Cars pushing Beijingers to abandon bike and drive to work

Throngs of cyclists jostling in the city’s bike lanes on their daily commute once earned Beijing the nickname the  bicycle kingdom.

But, as attitudes towards biking to work change, a generation of well-off commuters eagerly enjoying the benefits of their new-found economic clout  have left cyclists sucking on the exhaust of flashy Bmws.

In 2009, 1,500 cars were being added to the road in Beijing  daily – a far cry from 1949, when the capital had about  2,300 cars in total.

As the number of cars on the road increases, it creates a vicious circle, making it more difficult for cyclists and encouraging more to drive.

“The negative perception that bicycle lanes have gradually been taken over by motorized vehicles is one key reason that deters motorized commuters from bicycling,”  a recent survey of 850 Beijing residents on perception of  bike commutes,  said.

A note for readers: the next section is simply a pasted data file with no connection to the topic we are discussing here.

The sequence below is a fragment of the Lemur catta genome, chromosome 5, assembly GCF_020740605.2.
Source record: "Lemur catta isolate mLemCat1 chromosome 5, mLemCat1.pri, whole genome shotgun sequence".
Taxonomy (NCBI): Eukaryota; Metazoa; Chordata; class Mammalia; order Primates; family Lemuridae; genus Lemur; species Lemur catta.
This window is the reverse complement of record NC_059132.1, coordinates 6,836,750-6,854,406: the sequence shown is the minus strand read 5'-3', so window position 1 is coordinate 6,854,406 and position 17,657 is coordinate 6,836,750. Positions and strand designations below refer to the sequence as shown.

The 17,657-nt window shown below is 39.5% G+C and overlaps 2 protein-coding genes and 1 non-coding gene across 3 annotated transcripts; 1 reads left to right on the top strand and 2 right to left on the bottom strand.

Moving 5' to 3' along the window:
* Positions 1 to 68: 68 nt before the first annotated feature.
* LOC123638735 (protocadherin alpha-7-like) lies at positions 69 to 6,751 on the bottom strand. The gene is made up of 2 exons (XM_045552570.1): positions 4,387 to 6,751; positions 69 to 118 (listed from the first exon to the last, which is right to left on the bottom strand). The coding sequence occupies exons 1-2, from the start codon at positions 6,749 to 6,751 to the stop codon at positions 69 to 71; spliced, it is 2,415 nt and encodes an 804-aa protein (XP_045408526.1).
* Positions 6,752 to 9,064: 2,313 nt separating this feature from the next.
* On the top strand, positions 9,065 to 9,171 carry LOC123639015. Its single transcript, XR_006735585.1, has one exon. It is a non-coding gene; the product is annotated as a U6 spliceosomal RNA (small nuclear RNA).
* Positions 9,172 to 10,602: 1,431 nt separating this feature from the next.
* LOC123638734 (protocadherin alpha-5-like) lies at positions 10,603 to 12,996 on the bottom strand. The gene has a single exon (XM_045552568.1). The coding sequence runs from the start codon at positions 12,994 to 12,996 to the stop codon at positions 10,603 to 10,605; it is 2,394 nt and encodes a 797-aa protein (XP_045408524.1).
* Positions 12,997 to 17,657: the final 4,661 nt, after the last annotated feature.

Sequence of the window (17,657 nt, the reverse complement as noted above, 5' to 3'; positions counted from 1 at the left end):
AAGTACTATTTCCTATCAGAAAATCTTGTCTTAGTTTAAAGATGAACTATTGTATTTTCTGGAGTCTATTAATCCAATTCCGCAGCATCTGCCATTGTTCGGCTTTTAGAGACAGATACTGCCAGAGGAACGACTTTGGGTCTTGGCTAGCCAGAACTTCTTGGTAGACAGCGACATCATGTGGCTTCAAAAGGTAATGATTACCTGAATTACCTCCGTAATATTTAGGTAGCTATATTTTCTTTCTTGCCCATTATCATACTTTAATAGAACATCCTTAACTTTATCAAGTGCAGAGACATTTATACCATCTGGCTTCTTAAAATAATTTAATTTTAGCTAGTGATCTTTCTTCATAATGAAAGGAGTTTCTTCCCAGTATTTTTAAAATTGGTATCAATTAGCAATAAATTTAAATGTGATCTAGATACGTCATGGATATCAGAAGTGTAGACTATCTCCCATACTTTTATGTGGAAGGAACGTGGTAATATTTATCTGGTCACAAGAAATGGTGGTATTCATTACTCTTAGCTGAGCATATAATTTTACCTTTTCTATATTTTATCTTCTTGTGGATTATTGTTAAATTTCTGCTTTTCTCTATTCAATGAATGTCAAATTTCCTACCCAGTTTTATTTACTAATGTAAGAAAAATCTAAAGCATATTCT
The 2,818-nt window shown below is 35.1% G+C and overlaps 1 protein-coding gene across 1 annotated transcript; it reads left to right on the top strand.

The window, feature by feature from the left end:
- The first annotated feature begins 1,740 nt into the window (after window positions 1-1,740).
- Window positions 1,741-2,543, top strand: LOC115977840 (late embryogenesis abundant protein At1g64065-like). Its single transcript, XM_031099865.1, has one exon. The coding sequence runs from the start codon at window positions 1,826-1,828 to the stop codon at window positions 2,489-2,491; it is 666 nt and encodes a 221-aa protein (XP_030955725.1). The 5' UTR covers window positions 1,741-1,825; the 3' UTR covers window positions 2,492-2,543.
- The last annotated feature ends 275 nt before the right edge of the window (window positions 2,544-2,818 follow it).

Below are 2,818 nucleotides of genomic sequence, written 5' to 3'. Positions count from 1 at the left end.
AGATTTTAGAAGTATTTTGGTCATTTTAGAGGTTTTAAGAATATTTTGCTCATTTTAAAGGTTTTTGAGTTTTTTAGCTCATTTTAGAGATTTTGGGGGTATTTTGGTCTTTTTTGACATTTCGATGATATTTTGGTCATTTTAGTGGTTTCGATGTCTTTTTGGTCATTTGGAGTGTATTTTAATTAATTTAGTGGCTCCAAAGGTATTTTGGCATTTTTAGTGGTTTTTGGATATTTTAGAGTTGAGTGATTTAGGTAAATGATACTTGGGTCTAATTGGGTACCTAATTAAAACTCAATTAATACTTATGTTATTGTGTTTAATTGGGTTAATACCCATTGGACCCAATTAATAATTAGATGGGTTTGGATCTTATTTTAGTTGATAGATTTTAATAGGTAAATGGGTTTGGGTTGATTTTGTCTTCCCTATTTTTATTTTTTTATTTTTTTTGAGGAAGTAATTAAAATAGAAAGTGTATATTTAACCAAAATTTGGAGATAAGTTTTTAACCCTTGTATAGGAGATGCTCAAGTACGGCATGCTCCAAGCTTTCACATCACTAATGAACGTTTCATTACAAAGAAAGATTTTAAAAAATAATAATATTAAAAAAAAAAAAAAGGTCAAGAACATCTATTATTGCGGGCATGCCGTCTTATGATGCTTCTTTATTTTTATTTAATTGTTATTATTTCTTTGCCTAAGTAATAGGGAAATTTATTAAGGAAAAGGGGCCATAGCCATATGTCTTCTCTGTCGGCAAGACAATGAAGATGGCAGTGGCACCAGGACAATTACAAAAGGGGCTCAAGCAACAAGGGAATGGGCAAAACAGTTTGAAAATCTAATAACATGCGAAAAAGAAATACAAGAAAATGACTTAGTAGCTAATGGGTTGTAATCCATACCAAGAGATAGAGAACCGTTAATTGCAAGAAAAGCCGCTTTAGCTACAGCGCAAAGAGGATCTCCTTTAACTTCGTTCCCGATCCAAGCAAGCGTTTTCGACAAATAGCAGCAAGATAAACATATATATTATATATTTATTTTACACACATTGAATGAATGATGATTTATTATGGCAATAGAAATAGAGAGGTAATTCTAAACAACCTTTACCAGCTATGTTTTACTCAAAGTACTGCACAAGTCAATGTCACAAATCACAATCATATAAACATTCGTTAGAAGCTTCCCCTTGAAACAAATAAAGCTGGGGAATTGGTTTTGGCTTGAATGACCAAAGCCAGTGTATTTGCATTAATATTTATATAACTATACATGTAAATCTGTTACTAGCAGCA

Researchers from Peking University found air pollution, safety and lack of road space were  the main reason people choose to avoid biking to work.

Questioning residents on social and environmental factors of how they commute,  they found inefficient lighting and potential bike theft were other reasons.

Despite those factors – many of the participants agreed biking was still more  practical than driving  to get to work. And a majority of Beijing’s working population live close enough to do so.

While more people are commuting from the city’s suburbs, the survey found 47.5% of the residents surveyed live within 5 km of their work.  They found 32.5% of those who choose to drive to work travel less than 5km.

“The rapid decline in [bicycling]  can be explained only partially by increasing commuting distance,” the study, Potential for Revival of the Bicycle in Beijing, said.

Younger and higher income participants were more likely to opt to drive, while gender and education were found to have little effect on the decision.

“Bicyclists and non-bicyclists can hardly be differentiated in this study in Beijing, suggesting that many non-bicyclists are potential candidates for the non-motorized mode,” the study said.

It was published online on August 17.

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